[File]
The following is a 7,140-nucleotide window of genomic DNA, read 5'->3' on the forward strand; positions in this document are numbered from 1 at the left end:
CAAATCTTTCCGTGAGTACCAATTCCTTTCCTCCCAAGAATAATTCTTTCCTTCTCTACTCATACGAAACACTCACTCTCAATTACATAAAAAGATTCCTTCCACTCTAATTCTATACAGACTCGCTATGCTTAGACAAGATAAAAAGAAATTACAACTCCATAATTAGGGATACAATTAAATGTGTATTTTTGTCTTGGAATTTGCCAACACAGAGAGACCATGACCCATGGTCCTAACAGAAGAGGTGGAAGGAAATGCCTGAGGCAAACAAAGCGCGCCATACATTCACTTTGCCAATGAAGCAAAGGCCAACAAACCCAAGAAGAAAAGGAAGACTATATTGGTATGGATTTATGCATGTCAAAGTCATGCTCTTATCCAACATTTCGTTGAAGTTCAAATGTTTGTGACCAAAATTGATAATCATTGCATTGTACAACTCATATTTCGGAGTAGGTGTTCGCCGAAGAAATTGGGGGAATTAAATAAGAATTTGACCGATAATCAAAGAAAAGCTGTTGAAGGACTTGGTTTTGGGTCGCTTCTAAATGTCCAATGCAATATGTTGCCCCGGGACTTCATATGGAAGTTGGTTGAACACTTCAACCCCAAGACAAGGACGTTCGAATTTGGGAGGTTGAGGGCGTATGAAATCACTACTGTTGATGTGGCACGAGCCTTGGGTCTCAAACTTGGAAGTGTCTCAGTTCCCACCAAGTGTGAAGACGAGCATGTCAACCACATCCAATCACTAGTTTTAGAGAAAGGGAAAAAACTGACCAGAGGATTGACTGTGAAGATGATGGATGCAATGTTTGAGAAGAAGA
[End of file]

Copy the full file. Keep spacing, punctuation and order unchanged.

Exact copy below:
The following is a 7,140-nucleotide window of genomic DNA, read 5'->3' on the forward strand; positions in this document are numbered from 1 at the left end:
CAAATCTTTCCGTGAGTACCAATTCCTTTCCTCCCAAGAATAATTCTTTCCTTCTCTACTCATACGAAACACTCACTCTCAATTACATAAAAAGATTCCTTCCACTCTAATTCTATACAGACTCGCTATGCTTAGACAAGATAAAAAGAAATTACAACTCCATAATTAGGGATACAATTAAATGTGTATTTTTGTCTTGGAATTTGCCAACACAGAGAGACCATGACCCATGGTCCTAACAGAAGAGGTGGAAGGAAATGCCTGAGGCAAACAAAGCGCGCCATACATTCACTTTGCCAATGAAGCAAAGGCCAACAAACCCAAGAAGAAAAGGAAGACTATATTGGTATGGATTTATGCATGTCAAAGTCATGCTCTTATCCAACATTTCGTTGAAGTTCAAATGTTTGTGACCAAAATTGATAATCATTGCATTGTACAACTCATATTTCGGAGTAGGTGTTCGCCGAAGAAATTGGGGGAATTAAATAAGAATTTGACCGATAATCAAAGAAAAGCTGTTGAAGGACTTGGTTTTGGGTCGCTTCTAAATGTCCAATGCAATATGTTGCCCCGGGACTTCATATGGAAGTTGGTTGAACACTTCAACCCCAAGACAAGGACGTTCGAATTTGGGAGGTTGAGGGCGTATGAAATCACTACTGTTGATGTGGCACGAGCCTTGGGTCTCAAACTTGGAAGTGTCTCAGTTCCCACCAAGTGTGAAGACGAGCATGTCAACCACATCCAATCACTAGTTTTAGAGAAAGGGAAAAAACTGACCAGAGGATTGACTGTGAAGATGATGGATGCAATGTTTGAGAAGAAGA